Why the password should never be the last word in data security
The recent cyber-attack on Deloitte was yet another example of the lax security measures being deployed by some of the world’s biggest corporations. Deloitte isn’t alone; Equifax as well as the likes of Tesco Bank, Wonga, LinkedIn, and Yahoo have all fallen victim to cyberattacks in recent years. But it’s not just a breach that these companies have in common; they all gather and store vast amounts of consumer and client information. Hacks targeting these organisations – plus many more – are diminishing the trust consumers place in those who hold the keys to their financial and sensitive data. More robust security measures must be deployed across all industries, and with the GDPR coming into force next year they must be deployed now, writes Richard Parris, the chief executive of Intercede.
September saw a string of high-profile cyber-attacks; Instagram, Whole Foods, Equifax and Deloitte. We’ve heard the warnings time and time again and the Deloitte breach once more draws much needed attention to the failure of username/password authentication to adequately safeguard IT systems and databases. According to reports, hackers were able to access Deloitte’s email server through an administrator’s account which was only secured with a single password and did not use multi-factor authentication. This is a rather discomforting fact given the firm advises some of the world’s largest companies on cybersecurity among other things. How many more attacks of this nature are we going to see before a more proactive approach is taken to cybersecurity?
A range of advanced security technologies which far exceed the outdated password are straightforward to implement and are available now. Yet Deloitte is not unique in shirking its responsibility to ensure the safety of consumer and client data. Intercede recently conducted research which revealed that a huge 86% of respondents – system administrators, those that hold the keys to ‘access all areas’– rely on username and password authentication when accessing their main business account on-site. Seventeen per cent fail to even use complex passwords – something we as consumers are warned about all the time. With a staggering 81% of hacks in the past year leveraging stolen and/or weak passwords, the current widespread approach to security does not go far enough.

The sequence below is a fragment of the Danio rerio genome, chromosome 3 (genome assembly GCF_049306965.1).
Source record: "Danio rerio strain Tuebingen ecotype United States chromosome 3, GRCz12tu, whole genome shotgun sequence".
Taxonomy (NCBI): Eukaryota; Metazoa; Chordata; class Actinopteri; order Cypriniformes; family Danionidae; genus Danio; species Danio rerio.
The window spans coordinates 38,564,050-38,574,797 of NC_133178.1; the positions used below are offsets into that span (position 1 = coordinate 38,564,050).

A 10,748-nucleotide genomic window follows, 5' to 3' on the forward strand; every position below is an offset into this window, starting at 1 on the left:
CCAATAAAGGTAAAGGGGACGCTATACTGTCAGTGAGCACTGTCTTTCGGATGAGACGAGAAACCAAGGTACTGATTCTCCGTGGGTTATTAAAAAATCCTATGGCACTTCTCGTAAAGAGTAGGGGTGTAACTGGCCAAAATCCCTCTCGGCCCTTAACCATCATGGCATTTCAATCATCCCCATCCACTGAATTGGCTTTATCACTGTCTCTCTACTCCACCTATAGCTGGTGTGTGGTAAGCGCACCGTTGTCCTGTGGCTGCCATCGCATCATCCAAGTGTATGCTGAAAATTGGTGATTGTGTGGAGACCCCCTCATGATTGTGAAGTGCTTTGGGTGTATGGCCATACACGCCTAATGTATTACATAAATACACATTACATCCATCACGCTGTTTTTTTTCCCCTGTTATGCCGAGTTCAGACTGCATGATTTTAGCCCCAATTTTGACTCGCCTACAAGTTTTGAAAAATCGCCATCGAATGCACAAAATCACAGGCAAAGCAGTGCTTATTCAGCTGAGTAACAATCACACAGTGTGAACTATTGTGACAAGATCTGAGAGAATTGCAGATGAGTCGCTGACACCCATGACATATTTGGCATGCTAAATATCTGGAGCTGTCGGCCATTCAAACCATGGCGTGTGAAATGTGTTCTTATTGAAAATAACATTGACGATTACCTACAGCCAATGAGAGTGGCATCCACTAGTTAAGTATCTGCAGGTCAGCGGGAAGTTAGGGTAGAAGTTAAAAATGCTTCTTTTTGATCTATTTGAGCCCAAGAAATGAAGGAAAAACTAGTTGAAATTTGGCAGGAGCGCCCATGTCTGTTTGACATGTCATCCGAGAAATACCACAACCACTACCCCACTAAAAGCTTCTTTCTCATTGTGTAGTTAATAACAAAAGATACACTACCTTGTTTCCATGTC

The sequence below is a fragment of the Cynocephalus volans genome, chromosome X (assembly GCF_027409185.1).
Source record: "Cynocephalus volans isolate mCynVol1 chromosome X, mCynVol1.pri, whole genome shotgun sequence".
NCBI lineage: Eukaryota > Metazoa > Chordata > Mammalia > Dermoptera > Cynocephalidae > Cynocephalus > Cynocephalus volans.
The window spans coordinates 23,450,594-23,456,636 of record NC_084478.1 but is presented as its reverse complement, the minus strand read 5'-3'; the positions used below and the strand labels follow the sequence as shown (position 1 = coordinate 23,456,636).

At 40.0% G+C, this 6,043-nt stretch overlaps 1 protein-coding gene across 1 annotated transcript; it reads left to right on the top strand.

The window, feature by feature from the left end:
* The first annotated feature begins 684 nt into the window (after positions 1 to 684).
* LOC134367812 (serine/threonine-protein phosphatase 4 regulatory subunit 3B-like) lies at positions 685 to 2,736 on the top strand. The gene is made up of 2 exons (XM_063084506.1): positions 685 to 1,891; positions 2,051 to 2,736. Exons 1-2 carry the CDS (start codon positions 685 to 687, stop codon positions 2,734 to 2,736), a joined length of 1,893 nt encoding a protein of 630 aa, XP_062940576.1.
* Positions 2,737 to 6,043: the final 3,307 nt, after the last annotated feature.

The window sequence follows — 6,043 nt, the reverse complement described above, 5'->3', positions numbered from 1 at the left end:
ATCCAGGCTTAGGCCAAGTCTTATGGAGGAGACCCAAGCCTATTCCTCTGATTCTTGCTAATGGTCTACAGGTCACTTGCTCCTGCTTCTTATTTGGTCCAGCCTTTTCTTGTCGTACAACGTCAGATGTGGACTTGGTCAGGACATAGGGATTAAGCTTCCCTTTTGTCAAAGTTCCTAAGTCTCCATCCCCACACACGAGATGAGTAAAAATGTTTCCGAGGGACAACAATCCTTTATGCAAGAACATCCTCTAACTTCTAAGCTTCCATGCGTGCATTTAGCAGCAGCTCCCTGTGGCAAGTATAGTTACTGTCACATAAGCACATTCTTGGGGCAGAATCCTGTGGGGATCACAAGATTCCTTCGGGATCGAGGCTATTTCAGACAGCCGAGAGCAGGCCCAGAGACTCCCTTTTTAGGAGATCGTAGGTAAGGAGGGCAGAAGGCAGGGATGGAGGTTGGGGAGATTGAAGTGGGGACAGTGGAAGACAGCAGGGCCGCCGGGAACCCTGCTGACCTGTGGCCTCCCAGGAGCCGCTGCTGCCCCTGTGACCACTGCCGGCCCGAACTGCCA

We’re starting to see stronger methods like biometric technology being introduced as a securing measure for a range of business and consumer applications. This is certainly a promising step towards eradicating password authentication, but it’s important to remember that not all biometric authentication is entirely secure, and using it in isolation simply won’t cut it. Instead, adequate security must incorporate three distinct elements: possession (something you have, such as a smartphone), knowledge (something you know, such as a PIN), and inherence (something intrinsic to you). Even then, these sophisticated alternatives to the password are only in use by a woefully small number of organisations and individuals. Our research found that only 6% use virtual smart cards and PINS, and only 2% biometrics, as methods for on-site authentication.
Many businesses mistakenly take an ‘it won’t happen to me’ attitude, yet with reports that UK firms were, on average, subjected to almost 65,000 cyber-attacks each in the space of just three months, assuming this negligent stance could cost a business dearly. As of May next year, this will certainly be in the case when the GDPR is enforced, demanding tougher data security practices. This, in combination with the highly publicised damage hacks have caused to both profit and reputation, should fuel firms to act now. Organisations must implement stronger, multi-factor authentication which incorporates possession, knowledge and inherence, to maintain consumer and client trust, secure data, and future-proof their business.